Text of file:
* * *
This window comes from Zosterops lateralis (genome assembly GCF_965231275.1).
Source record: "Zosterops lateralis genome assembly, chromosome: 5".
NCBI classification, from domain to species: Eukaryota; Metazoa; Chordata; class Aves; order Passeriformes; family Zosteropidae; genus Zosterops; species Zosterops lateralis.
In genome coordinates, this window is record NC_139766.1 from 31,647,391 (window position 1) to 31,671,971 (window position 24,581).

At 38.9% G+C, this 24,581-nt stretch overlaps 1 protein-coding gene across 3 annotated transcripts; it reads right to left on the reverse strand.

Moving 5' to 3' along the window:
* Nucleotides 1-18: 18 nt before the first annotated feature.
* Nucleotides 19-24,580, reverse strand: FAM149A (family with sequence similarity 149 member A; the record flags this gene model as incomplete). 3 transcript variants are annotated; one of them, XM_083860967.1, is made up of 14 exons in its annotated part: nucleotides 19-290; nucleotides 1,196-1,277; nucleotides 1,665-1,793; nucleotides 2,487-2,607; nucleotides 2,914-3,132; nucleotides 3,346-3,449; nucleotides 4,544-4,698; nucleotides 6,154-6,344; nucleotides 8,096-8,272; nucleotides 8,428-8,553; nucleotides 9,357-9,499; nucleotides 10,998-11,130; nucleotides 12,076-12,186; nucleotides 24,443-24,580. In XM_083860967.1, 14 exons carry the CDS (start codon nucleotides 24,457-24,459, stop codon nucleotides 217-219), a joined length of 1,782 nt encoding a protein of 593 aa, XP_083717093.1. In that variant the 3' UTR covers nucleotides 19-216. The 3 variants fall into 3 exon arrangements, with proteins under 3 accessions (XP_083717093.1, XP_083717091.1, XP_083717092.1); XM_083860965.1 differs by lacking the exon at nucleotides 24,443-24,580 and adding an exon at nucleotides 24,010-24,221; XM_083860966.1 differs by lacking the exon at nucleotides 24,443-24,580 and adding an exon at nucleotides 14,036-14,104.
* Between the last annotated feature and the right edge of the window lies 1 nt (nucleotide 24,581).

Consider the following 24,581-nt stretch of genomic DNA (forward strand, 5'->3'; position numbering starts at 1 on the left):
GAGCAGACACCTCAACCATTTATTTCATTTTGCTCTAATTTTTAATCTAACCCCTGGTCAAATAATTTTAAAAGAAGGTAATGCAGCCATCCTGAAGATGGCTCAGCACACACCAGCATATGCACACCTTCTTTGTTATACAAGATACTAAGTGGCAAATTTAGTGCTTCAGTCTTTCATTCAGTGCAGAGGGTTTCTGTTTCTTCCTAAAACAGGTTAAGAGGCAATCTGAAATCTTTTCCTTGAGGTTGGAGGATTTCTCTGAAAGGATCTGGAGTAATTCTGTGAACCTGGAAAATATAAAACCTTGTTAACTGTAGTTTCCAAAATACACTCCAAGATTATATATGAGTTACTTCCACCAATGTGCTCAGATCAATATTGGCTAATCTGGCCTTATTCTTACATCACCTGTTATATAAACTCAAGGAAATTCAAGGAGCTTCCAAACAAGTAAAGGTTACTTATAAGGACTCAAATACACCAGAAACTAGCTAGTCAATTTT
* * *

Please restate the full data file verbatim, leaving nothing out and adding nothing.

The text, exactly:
This window comes from Zosterops lateralis (genome assembly GCF_965231275.1).
Source record: "Zosterops lateralis genome assembly, chromosome: 5".
NCBI classification, from domain to species: Eukaryota; Metazoa; Chordata; class Aves; order Passeriformes; family Zosteropidae; genus Zosterops; species Zosterops lateralis.
In genome coordinates, this window is record NC_139766.1 from 31,647,391 (window position 1) to 31,671,971 (window position 24,581).

At 38.9% G+C, this 24,581-nt stretch overlaps 1 protein-coding gene across 3 annotated transcripts; it reads right to left on the reverse strand.

Moving 5' to 3' along the window:
* Nucleotides 1-18: 18 nt before the first annotated feature.
* Nucleotides 19-24,580, reverse strand: FAM149A (family with sequence similarity 149 member A; the record flags this gene model as incomplete). 3 transcript variants are annotated; one of them, XM_083860967.1, is made up of 14 exons in its annotated part: nucleotides 19-290; nucleotides 1,196-1,277; nucleotides 1,665-1,793; nucleotides 2,487-2,607; nucleotides 2,914-3,132; nucleotides 3,346-3,449; nucleotides 4,544-4,698; nucleotides 6,154-6,344; nucleotides 8,096-8,272; nucleotides 8,428-8,553; nucleotides 9,357-9,499; nucleotides 10,998-11,130; nucleotides 12,076-12,186; nucleotides 24,443-24,580. In XM_083860967.1, 14 exons carry the CDS (start codon nucleotides 24,457-24,459, stop codon nucleotides 217-219), a joined length of 1,782 nt encoding a protein of 593 aa, XP_083717093.1. In that variant the 3' UTR covers nucleotides 19-216. The 3 variants fall into 3 exon arrangements, with proteins under 3 accessions (XP_083717093.1, XP_083717091.1, XP_083717092.1); XM_083860965.1 differs by lacking the exon at nucleotides 24,443-24,580 and adding an exon at nucleotides 24,010-24,221; XM_083860966.1 differs by lacking the exon at nucleotides 24,443-24,580 and adding an exon at nucleotides 14,036-14,104.
* Between the last annotated feature and the right edge of the window lies 1 nt (nucleotide 24,581).

Consider the following 24,581-nt stretch of genomic DNA (forward strand, 5'->3'; position numbering starts at 1 on the left):
GAGCAGACACCTCAACCATTTATTTCATTTTGCTCTAATTTTTAATCTAACCCCTGGTCAAATAATTTTAAAAGAAGGTAATGCAGCCATCCTGAAGATGGCTCAGCACACACCAGCATATGCACACCTTCTTTGTTATACAAGATACTAAGTGGCAAATTTAGTGCTTCAGTCTTTCATTCAGTGCAGAGGGTTTCTGTTTCTTCCTAAAACAGGTTAAGAGGCAATCTGAAATCTTTTCCTTGAGGTTGGAGGATTTCTCTGAAAGGATCTGGAGTAATTCTGTGAACCTGGAAAATATAAAACCTTGTTAACTGTAGTTTCCAAAATACACTCCAAGATTATATATGAGTTACTTCCACCAATGTGCTCAGATCAATATTGGCTAATCTGGCCTTATTCTTACATCACCTGTTATATAAACTCAAGGAAATTCAAGGAGCTTCCAAACAAGTAAAGGTTACTTATAAGGACTCAAATACACCAGAAACTAGCTAGTCAATTTT